If someone neglected to give my brother his morphine dose, could increased blood pressure and pulse rates have caused the heart problem that killed him? - AgingCare.com

If someone neglected to give my brother his morphine dose, could increased blood pressure and pulse rates have caused the heart problem that killed him?

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The doctor had him on morphine, both extended release and the right away kind. When he died, the cause was listed as a cardiovascular complication. Postmortem hair analysis showed no opioids in his system. He had a strong heart as far as we knew. Thank you for your thoughts.

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I don't have a medical answer for you. But I do know that cardiovascular disease of various kinds is what kills most of the folks in the developing world. One can have a sound heart and still have peripheral artery disease kill you. Or, you can assume that a person has a strong heart, because a GP listens to it and says it sounds fine. And then.....

Let me tell you a story. My husband was 50, healthy except for high blood pressure, well controlled by meds. Had a pain in his neck. Went to his doc who said he saw nothing wrong, but hey, go see a cardiologist because your dad died at 40 of some unknown cardiac event. So he goes to the cardiologist a few days later. He's got a 5 plus cm aneurysm in his chest. No warning. No symptoms. Cardio sends us to ER. I get in writing what the cardiologist saw in the imaging.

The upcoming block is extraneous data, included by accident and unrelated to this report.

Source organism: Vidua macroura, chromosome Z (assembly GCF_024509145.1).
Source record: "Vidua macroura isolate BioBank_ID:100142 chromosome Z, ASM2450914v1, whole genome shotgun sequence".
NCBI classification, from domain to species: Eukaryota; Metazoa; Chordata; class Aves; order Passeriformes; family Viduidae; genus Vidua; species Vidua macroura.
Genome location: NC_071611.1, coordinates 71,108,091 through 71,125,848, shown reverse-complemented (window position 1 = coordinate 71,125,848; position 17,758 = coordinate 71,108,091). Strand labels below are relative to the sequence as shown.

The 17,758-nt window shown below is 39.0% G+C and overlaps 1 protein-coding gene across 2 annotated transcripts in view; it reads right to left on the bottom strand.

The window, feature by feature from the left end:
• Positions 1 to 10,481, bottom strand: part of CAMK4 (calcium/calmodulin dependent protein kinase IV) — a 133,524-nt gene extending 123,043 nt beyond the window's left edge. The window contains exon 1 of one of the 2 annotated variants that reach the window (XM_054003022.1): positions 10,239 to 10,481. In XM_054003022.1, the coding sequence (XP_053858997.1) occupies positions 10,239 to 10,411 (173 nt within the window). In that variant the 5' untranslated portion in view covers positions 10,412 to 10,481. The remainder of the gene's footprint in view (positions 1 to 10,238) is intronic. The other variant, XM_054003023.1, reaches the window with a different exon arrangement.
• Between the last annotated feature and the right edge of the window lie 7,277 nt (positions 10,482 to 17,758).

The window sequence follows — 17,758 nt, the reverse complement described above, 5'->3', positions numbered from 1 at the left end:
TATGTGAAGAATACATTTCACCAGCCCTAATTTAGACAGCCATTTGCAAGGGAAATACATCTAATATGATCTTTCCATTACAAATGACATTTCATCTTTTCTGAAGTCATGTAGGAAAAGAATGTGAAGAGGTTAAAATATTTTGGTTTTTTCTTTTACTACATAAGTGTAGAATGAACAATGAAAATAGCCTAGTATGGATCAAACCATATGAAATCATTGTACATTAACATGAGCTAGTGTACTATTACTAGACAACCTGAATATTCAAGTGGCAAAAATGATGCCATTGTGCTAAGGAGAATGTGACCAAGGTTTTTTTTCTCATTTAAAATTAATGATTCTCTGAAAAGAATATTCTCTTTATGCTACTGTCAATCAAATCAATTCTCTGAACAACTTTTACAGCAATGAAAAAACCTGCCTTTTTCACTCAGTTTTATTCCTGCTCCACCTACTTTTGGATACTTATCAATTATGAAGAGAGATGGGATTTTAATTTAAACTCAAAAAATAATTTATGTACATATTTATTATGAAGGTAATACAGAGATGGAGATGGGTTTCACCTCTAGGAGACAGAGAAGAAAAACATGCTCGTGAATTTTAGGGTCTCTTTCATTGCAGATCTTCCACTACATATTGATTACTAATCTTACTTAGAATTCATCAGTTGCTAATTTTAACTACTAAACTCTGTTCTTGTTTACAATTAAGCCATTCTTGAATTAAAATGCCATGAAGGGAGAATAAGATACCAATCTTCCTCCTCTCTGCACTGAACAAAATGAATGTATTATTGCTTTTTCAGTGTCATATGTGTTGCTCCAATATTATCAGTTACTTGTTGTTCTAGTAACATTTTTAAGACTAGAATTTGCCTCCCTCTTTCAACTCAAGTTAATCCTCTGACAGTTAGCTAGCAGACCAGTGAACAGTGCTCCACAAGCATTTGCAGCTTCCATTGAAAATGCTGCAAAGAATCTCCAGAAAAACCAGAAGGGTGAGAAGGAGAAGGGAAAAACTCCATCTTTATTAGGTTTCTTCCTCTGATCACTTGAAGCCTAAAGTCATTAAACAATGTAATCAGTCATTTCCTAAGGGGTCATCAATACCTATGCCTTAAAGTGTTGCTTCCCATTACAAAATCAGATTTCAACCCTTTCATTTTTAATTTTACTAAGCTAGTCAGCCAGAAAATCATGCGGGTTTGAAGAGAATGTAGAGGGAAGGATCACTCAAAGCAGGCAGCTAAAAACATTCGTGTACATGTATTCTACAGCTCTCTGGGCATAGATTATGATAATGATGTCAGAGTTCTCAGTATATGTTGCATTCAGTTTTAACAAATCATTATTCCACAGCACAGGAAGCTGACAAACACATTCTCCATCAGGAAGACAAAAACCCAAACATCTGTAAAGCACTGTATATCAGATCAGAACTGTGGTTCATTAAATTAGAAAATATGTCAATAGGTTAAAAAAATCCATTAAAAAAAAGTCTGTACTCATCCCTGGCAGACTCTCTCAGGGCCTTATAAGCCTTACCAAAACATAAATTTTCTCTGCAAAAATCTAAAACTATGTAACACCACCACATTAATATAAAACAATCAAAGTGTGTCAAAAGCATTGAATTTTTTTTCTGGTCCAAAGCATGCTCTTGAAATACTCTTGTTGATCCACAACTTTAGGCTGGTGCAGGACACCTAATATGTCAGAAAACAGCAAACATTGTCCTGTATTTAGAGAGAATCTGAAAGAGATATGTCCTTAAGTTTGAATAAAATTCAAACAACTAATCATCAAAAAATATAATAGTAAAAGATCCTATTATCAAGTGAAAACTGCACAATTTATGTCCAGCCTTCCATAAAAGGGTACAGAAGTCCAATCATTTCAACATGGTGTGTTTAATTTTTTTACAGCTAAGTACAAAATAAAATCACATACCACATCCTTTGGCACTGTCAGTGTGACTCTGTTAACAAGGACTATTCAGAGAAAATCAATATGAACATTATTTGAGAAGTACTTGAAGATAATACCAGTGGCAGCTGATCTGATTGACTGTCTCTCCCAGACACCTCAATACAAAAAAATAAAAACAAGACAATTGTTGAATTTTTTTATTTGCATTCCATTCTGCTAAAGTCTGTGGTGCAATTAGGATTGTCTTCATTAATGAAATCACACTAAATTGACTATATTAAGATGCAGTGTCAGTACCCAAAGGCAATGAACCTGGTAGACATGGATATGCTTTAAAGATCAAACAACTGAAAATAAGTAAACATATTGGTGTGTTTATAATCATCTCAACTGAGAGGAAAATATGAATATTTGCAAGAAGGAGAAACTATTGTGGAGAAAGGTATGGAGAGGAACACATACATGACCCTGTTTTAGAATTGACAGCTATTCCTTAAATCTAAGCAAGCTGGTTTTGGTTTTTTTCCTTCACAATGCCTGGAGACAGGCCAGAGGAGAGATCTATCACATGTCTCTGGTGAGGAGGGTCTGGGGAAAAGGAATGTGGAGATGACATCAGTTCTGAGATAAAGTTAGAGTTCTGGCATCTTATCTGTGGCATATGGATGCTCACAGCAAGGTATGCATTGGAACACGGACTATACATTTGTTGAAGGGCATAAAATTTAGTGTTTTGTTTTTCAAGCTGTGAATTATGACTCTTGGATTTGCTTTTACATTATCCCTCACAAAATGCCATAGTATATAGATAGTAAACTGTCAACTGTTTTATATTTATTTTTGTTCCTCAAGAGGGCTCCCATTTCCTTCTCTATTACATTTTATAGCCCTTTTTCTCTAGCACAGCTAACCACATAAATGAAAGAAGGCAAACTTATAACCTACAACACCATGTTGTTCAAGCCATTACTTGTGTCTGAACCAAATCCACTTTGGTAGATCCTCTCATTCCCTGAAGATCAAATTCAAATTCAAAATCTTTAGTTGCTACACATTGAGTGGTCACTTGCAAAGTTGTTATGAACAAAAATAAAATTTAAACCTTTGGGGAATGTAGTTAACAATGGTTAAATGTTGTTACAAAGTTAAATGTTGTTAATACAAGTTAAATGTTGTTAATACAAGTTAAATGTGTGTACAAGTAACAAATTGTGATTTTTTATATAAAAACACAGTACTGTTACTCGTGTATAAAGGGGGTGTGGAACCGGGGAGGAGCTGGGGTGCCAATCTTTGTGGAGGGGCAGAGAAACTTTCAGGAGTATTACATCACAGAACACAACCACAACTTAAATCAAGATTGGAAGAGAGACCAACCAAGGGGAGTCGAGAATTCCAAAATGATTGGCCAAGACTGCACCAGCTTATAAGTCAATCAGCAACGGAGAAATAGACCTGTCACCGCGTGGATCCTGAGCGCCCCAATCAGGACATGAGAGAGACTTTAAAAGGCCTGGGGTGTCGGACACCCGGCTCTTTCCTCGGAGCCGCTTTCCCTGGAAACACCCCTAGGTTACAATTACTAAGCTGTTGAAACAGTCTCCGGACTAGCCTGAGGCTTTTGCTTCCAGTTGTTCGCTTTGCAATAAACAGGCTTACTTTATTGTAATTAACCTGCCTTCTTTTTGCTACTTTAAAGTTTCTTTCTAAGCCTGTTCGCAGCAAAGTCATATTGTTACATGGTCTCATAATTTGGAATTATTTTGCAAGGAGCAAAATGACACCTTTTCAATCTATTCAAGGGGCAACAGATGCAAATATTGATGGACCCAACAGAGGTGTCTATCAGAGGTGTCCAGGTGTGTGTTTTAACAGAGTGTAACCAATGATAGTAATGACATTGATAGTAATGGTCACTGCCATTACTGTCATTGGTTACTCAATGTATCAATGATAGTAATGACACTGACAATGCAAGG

Triage does an EKG, nurse listens to his heart. Both are perfectly within normal limits. But the cardio thoracic surgeon who had a CT with contrast done the next morning showed me the huge and ready to rupture aneurysm in his aorta, repaired a day later. So, no known heart problems doesn't really mean much unless he'd had an extensive workup recently.

I think you are grieving your brother and I respect that, and hope you heal from your grief. Looking for someone to blame for your brother's death is completely expected, but at the same time, probably not helping you heal.
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So sorry for the loss of your brother.
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Yes, a hospice nurse visited about ever three days. A family member administered his medicine. The purpose is to know if it was possible that a sudden stopping of morphine could have induced this cardio-event. He was still eager to live. There is no legal reason to ask. Just a moral one.
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Bumping this up.

Was he on hospice? Who was in charge of his meds? What purpose is served in asking these questions?
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